Autism spectrum disorder (ASD) and autism are general terms for a group of complex disorders of brain development. These disorders are characterized, in varying degrees, by difficulties in social interaction, verbal and nonverbal communication and repetitive behaviors.
The disorders include autistic disorder, Rett syndrome, childhood disintegrative disorder, pervasive developmental disorder-not otherwise specified (PDD-NOS) and Asperger syndrome.
ASD can be associated with intellectual disability, difficulties in motor coordination and attention and physical health issues such as sleep and gastrointestinal disturbances. Some persons with ASD excel in visual skills, music, math and art.
The most obvious signs of autism and symptoms of autism tend to emerge between 2 and 3 years of age.
Autism statistics from the U.S. Centers for Disease Control and Prevention (CDC) identify around 1 in 88 American children as on the autism spectrum–a ten-fold increase in prevalence in 40 years. Careful research shows that this increase is only partly explained by improved diagnosis and awareness.
An estimated 1 out of 54 boys and 1 in 252 girls are diagnosed with autism in the United States.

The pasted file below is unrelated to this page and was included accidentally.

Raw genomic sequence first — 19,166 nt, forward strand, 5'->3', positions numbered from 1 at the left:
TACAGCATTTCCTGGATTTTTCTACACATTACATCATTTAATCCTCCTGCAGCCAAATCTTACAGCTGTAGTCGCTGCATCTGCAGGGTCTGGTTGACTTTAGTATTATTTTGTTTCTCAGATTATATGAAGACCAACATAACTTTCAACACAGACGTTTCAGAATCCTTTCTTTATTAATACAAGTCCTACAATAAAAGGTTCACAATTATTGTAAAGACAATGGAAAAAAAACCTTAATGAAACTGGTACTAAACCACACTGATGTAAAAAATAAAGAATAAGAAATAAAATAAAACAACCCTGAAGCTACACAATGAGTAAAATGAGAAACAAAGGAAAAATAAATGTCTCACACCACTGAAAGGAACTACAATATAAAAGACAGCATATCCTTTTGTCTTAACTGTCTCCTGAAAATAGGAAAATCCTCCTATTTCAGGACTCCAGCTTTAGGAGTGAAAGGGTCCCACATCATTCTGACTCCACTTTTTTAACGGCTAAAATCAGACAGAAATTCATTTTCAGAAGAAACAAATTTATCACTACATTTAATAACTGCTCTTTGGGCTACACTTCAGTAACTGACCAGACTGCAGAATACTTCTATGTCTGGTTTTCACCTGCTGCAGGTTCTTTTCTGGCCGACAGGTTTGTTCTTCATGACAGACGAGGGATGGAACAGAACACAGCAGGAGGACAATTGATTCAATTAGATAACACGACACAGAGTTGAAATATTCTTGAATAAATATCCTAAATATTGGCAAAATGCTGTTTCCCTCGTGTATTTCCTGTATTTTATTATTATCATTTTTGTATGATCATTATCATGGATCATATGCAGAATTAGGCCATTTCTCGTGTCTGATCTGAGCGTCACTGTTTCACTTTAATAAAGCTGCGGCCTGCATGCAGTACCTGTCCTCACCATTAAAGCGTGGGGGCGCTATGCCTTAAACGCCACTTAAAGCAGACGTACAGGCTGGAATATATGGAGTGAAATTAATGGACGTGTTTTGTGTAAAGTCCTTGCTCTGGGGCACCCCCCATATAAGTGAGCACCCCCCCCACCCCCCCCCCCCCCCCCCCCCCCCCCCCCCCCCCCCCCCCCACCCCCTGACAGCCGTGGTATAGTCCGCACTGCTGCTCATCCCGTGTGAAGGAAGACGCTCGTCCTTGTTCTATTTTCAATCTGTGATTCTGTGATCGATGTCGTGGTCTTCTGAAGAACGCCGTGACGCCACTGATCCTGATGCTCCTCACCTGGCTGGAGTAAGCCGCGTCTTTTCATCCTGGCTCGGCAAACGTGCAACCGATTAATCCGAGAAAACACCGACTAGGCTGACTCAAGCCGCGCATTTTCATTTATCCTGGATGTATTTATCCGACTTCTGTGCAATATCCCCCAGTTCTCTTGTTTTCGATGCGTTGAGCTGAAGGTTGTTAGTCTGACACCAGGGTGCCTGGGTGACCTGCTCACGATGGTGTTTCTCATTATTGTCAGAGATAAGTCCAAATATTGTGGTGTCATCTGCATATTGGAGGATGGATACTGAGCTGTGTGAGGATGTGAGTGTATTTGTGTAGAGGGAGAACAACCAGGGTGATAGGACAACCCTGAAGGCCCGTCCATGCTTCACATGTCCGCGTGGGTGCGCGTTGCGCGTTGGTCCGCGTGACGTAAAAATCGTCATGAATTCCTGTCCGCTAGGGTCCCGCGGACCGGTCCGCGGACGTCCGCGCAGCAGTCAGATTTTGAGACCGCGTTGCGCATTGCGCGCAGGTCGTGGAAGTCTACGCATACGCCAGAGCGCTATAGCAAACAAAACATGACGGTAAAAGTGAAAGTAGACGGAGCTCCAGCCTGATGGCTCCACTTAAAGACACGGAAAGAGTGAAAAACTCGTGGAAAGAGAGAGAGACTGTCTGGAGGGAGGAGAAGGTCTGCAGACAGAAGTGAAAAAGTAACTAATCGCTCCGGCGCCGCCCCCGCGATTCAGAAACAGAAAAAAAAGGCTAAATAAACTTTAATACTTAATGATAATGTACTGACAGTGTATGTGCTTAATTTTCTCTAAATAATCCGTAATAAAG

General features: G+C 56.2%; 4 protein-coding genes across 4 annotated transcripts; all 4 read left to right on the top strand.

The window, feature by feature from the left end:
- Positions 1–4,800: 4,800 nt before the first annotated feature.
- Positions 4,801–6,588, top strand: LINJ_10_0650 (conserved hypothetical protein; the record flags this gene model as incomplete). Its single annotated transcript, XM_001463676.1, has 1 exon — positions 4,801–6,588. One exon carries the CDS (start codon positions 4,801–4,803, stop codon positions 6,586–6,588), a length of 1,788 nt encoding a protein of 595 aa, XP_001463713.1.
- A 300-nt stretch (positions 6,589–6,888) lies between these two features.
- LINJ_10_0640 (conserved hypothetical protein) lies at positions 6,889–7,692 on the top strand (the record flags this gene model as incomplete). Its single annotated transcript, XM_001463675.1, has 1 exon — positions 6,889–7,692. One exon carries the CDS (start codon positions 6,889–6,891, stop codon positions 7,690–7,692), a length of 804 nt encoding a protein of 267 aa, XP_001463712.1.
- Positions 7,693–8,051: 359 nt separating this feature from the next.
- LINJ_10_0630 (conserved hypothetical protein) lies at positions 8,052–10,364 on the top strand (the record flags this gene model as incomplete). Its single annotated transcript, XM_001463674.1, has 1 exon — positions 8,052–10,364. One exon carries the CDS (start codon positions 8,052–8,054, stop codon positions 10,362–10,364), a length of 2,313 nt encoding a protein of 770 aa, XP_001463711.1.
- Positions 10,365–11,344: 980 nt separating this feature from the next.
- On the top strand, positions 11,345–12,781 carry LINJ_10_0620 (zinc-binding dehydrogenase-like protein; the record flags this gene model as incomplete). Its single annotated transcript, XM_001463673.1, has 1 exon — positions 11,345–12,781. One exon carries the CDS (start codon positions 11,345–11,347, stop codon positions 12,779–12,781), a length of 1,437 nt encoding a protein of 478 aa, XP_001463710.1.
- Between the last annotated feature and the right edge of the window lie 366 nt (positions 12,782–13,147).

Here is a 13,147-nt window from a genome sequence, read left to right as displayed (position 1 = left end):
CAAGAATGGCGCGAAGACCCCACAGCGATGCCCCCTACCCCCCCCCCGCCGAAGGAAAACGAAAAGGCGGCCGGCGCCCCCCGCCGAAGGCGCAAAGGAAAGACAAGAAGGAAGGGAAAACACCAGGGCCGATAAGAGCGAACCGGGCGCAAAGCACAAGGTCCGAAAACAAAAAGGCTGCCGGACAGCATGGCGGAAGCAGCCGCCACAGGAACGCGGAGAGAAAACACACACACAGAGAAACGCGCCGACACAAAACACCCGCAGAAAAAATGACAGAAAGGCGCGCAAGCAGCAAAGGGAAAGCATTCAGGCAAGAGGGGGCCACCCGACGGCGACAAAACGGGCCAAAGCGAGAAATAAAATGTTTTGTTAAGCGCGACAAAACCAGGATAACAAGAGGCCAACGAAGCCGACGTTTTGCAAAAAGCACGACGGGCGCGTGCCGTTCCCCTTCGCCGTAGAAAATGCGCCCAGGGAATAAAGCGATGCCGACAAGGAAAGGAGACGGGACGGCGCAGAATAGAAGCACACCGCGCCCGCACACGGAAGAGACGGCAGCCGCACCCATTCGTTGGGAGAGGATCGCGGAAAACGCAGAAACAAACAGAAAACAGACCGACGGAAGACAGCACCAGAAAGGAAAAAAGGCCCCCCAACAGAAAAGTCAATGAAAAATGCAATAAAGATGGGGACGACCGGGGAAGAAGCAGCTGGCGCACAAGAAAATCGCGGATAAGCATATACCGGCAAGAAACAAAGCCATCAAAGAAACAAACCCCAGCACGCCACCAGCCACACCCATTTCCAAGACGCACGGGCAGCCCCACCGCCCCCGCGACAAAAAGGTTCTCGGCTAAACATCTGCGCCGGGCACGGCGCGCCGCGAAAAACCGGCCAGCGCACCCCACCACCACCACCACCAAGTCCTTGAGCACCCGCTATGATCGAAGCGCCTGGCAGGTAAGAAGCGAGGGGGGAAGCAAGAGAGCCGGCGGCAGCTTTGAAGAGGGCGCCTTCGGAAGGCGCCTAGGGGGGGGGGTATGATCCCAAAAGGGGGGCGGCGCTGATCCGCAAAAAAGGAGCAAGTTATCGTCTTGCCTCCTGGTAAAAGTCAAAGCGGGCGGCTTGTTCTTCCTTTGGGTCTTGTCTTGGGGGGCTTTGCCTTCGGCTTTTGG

There is no one cause of autism, as there is no one type of autism. Over the last 5 years, scientists have identified a number of rare gene changes, or mutations, associated with autism. A small number of these are sufficient to cause autism by themselves. Most cases of autism, however, appear to be caused by a combination of autism risk genes and environmental factors influencing early brain development.
Each individual with autism is unique. Many of those on the autism spectrum have exceptional abilities in visual skills, music and academic skills. About 40 percent have average to above average intellectual abilities. Indeed, many persons on the spectrum take deserved pride in their distinctive abilities and “atypical” ways of viewing the world.
Others with autism have significant disability and are unable to live independently. About 25 percent of individuals with ASD are nonverbal but can learn to communicate using other means.
Autism prevalence figures are growing and affects 1 in 88, but only has $79 million in private funding. Autism costs the nation $126 billion per year. •Autism receives less than 5% of the research funding of many less prevalent childhood diseases.